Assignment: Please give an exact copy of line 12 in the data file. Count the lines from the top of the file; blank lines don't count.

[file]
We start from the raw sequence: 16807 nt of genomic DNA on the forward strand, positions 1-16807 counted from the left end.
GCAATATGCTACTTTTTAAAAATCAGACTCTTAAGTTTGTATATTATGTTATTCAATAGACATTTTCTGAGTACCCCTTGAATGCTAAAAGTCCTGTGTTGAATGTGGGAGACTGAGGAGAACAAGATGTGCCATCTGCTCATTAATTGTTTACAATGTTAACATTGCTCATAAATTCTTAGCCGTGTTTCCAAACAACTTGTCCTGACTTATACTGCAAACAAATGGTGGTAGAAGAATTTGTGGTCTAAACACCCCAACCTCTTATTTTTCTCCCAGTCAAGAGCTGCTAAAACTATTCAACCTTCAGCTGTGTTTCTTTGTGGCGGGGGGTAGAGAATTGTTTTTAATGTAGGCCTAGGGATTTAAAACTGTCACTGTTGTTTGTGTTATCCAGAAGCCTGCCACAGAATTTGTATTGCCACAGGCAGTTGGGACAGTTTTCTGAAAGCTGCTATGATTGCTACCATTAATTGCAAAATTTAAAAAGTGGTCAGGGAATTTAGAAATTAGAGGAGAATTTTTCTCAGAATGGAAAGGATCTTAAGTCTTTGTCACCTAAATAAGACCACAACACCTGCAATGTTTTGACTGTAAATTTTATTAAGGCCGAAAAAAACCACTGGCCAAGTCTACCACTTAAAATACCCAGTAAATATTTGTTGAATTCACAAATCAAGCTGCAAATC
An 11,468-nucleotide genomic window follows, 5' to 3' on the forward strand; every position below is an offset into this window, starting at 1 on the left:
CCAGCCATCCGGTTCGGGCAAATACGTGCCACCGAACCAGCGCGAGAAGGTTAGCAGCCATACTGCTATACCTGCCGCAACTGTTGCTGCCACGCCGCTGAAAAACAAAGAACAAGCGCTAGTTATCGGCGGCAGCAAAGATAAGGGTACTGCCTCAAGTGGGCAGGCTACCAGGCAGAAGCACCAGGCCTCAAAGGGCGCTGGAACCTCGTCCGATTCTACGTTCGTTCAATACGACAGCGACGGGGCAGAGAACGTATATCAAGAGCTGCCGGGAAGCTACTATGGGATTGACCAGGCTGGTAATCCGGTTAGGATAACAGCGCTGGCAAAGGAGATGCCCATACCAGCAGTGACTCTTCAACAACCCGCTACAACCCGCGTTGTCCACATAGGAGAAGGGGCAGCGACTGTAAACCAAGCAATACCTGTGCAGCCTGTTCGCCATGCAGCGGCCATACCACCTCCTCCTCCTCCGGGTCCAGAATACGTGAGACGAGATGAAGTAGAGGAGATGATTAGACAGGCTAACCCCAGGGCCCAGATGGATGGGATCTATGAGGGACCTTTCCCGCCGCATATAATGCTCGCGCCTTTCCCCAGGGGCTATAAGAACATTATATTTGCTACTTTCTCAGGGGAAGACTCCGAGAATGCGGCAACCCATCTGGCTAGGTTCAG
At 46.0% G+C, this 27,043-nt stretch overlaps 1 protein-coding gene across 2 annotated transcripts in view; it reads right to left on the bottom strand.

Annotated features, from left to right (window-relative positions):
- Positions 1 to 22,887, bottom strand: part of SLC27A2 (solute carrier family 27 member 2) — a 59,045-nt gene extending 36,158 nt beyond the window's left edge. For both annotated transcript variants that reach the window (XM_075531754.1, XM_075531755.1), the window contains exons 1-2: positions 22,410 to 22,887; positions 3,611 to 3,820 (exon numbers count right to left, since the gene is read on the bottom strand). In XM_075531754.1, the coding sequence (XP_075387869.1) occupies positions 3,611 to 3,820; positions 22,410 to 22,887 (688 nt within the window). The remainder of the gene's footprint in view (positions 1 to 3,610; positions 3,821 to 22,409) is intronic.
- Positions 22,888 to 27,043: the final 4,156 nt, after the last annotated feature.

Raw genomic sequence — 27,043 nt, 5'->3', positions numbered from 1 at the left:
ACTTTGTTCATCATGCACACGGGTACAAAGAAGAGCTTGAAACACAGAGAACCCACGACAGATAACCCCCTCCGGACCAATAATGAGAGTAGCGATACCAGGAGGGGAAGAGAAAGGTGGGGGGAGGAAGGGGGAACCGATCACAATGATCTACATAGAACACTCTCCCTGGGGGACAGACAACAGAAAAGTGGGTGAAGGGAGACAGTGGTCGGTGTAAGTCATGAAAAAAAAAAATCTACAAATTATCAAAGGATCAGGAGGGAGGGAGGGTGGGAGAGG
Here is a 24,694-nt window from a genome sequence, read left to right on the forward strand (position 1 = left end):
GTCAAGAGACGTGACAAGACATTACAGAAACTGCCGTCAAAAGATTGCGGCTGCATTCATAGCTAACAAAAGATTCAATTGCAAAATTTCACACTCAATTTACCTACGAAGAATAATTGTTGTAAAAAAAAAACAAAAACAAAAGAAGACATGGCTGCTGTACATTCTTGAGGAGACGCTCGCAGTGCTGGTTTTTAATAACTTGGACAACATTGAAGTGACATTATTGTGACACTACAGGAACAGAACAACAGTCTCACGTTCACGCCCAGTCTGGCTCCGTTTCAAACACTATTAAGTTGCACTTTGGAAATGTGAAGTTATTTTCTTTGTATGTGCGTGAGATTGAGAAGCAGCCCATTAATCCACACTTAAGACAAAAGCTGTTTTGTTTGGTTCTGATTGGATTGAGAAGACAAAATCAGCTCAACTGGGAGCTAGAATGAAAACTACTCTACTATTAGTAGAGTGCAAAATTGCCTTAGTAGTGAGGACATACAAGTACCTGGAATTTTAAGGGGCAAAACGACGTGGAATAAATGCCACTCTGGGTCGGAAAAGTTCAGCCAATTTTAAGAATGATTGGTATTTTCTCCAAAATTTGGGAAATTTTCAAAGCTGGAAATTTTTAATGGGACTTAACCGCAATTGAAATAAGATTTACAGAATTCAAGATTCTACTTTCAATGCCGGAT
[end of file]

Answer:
GTCAAGAGACGTGACAAGACATTACAGAAACTGCCGTCAAAAGATTGCGGCTGCATTCATAGCTAACAAAAGATTCAATTGCAAAATTTCACACTCAATTTACCTACGAAGAATAATTGTTGTAAAAAAAAAACAAAAACAAAAGAAGACATGGCTGCTGTACATTCTTGAGGAGACGCTCGCAGTGCTGGTTTTTAATAACTTGGACAACATTGAAGTGACATTATTGTGACACTACAGGAACAGAACAACAGTCTCACGTTCACGCCCAGTCTGGCTCCGTTTCAAACACTATTAAGTTGCACTTTGGAAATGTGAAGTTATTTTCTTTGTATGTGCGTGAGATTGAGAAGCAGCCCATTAATCCACACTTAAGACAAAAGCTGTTTTGTTTGGTTCTGATTGGATTGAGAAGACAAAATCAGCTCAACTGGGAGCTAGAATGAAAACTACTCTACTATTAGTAGAGTGCAAAATTGCCTTAGTAGTGAGGACATACAAGTACCTGGAATTTTAAGGGGCAAAACGACGTGGAATAAATGCCACTCTGGGTCGGAAAAGTTCAGCCAATTTTAAGAATGATTGGTATTTTCTCCAAAATTTGGGAAATTTTCAAAGCTGGAAATTTTTAATGGGACTTAACCGCAATTGAAATAAGATTTACAGAATTCAAGATTCTACTTTCAATGCCGGAT